On Tuesday, May 7, 2013, in Nat'l Association of Manufacturers v. NLRB, 2013 WL 1876234 (D.C. Cir.), the United States Court of Appeals for the District of Columbia struck down the National Labor Relations Board's ("NLRB") rule requiring employers to post a notice regarding employees' rights under the National Labor Relations Act ("Act"). The posting rule required all employers covered by the Act to post a notice in a conspicuous place informing employees of their rights to organize and engage in protected activity.

Last year, the district court determined that the NLRB had the authority to issue a rule but concluded that the NLRB had exceeded that authority in two respects – by conclusively treating a failure to post the notice as an unfair labor practice and by tolling the statute of limitations against employers who failed to post the notice. Please see our previous alert on this subject here (“Court Upholds NLRB's Right to Require Employer Posting” – March 8, 2012).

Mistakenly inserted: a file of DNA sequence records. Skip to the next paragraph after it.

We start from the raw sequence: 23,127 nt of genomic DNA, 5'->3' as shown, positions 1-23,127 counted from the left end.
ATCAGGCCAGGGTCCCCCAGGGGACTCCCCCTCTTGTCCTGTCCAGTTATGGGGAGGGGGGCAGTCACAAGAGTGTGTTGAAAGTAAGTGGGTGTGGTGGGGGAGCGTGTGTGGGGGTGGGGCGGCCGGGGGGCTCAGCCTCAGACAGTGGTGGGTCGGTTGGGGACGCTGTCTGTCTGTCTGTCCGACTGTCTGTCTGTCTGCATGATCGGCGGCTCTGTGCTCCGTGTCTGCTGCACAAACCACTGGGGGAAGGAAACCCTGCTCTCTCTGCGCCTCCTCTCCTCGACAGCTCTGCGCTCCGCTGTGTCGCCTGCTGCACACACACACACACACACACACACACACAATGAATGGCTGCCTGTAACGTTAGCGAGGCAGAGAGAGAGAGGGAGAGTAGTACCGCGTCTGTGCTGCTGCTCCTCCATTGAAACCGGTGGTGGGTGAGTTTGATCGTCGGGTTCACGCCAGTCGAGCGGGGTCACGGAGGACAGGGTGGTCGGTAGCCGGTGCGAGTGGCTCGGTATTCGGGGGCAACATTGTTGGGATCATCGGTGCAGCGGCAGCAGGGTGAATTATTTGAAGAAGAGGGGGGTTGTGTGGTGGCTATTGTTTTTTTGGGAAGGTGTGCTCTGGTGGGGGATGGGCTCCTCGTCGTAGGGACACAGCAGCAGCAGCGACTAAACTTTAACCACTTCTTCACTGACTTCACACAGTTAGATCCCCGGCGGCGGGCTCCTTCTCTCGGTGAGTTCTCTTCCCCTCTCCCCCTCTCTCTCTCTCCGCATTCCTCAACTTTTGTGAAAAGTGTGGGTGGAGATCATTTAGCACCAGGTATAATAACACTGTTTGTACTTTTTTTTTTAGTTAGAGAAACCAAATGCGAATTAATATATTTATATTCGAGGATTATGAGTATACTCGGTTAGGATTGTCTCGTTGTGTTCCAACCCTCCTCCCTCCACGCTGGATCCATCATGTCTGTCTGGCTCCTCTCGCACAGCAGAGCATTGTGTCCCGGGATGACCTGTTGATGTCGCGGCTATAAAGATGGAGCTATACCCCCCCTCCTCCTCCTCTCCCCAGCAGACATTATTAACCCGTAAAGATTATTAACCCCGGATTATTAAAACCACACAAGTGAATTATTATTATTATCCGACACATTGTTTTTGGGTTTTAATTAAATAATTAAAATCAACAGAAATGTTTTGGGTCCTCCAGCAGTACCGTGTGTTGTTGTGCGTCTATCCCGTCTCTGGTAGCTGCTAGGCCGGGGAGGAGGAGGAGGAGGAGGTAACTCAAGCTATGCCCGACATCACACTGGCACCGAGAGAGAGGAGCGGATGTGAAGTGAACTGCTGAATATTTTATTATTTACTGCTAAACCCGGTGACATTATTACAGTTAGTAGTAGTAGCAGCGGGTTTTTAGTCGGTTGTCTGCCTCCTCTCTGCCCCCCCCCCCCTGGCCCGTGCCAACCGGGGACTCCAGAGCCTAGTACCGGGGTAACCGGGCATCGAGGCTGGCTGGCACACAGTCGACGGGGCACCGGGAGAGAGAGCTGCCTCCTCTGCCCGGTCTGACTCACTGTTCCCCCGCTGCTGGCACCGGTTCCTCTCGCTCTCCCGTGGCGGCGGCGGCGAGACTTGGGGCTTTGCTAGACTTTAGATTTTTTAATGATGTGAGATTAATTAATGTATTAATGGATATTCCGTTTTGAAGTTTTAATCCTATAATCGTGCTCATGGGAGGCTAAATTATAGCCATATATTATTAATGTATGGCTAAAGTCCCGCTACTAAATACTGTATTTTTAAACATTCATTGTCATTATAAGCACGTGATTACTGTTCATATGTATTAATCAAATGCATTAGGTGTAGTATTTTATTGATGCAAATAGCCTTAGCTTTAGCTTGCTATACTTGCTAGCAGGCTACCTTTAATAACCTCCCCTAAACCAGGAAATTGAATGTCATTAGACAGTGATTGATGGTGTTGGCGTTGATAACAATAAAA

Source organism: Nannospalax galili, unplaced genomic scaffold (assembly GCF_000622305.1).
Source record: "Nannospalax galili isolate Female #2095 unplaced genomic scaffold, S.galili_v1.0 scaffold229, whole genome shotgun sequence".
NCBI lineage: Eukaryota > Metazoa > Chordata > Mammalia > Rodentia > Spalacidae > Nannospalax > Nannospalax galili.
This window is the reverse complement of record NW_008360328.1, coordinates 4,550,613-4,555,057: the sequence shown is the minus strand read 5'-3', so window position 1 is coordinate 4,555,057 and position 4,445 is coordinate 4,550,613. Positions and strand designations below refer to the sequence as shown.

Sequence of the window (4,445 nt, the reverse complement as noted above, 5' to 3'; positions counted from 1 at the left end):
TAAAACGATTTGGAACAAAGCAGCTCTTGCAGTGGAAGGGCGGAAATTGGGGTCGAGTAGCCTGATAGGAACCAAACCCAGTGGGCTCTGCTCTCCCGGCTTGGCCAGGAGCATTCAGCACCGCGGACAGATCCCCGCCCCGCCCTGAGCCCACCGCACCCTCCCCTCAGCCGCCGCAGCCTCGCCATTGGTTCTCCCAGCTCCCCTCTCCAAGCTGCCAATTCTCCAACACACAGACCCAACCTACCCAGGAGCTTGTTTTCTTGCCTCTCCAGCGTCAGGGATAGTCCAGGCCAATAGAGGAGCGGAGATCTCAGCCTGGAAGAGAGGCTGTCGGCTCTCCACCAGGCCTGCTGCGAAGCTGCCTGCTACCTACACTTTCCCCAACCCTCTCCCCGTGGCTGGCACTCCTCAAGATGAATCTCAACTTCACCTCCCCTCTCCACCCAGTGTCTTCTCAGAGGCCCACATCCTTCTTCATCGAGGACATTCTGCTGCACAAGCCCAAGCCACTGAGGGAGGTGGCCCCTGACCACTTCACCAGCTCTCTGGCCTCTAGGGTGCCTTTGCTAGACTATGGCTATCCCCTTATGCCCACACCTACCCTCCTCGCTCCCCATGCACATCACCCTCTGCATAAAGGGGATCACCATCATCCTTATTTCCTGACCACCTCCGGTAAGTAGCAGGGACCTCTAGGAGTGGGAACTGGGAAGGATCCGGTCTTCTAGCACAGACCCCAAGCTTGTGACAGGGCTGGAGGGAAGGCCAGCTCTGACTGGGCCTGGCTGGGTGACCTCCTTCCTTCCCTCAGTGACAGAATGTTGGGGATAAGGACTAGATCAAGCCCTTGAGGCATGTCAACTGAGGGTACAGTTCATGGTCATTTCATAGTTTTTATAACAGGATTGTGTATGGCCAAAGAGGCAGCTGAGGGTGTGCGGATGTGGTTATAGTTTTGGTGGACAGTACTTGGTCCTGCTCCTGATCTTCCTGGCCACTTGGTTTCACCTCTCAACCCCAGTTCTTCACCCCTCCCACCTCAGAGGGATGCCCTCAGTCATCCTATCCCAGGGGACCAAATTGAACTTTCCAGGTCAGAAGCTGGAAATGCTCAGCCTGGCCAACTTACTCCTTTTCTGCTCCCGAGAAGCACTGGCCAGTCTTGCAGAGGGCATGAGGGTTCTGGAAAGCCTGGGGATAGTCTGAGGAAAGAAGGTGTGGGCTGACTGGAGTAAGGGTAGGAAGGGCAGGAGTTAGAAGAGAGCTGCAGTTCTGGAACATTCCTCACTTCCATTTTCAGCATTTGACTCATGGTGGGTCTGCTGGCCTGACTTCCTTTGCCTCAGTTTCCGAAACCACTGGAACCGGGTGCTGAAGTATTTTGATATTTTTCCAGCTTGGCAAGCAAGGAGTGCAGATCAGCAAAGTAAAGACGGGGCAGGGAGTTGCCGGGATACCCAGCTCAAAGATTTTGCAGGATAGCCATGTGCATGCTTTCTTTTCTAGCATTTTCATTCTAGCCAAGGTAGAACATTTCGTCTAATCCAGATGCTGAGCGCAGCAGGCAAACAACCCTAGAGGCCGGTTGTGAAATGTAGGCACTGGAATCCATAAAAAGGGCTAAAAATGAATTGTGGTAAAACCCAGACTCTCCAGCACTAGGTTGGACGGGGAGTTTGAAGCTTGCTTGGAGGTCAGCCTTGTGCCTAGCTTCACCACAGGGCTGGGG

On appeal, the court invalidated the rule, but for different reasons. The court relied on Section 8(c) of the Act. Section 8(c) allows employers to engage in non-coercive speech regarding unions. The court determined that Section 8(c) protects employers who desire to stay silent on the issue of unions. Therefore, the court held that the rule was invalid because it mandated that employers engage in speech by posting the notice (two of the three judges also concluded that the NLRB lacked the authority to issue the rule).

Separately, the validity of the NLRB’s authority to require employers to post the notice also is still pending before the Court of Appeals for the Fourth Circuit. For the time being, however, this recent decision means that employers are not required to post the NLRB notice.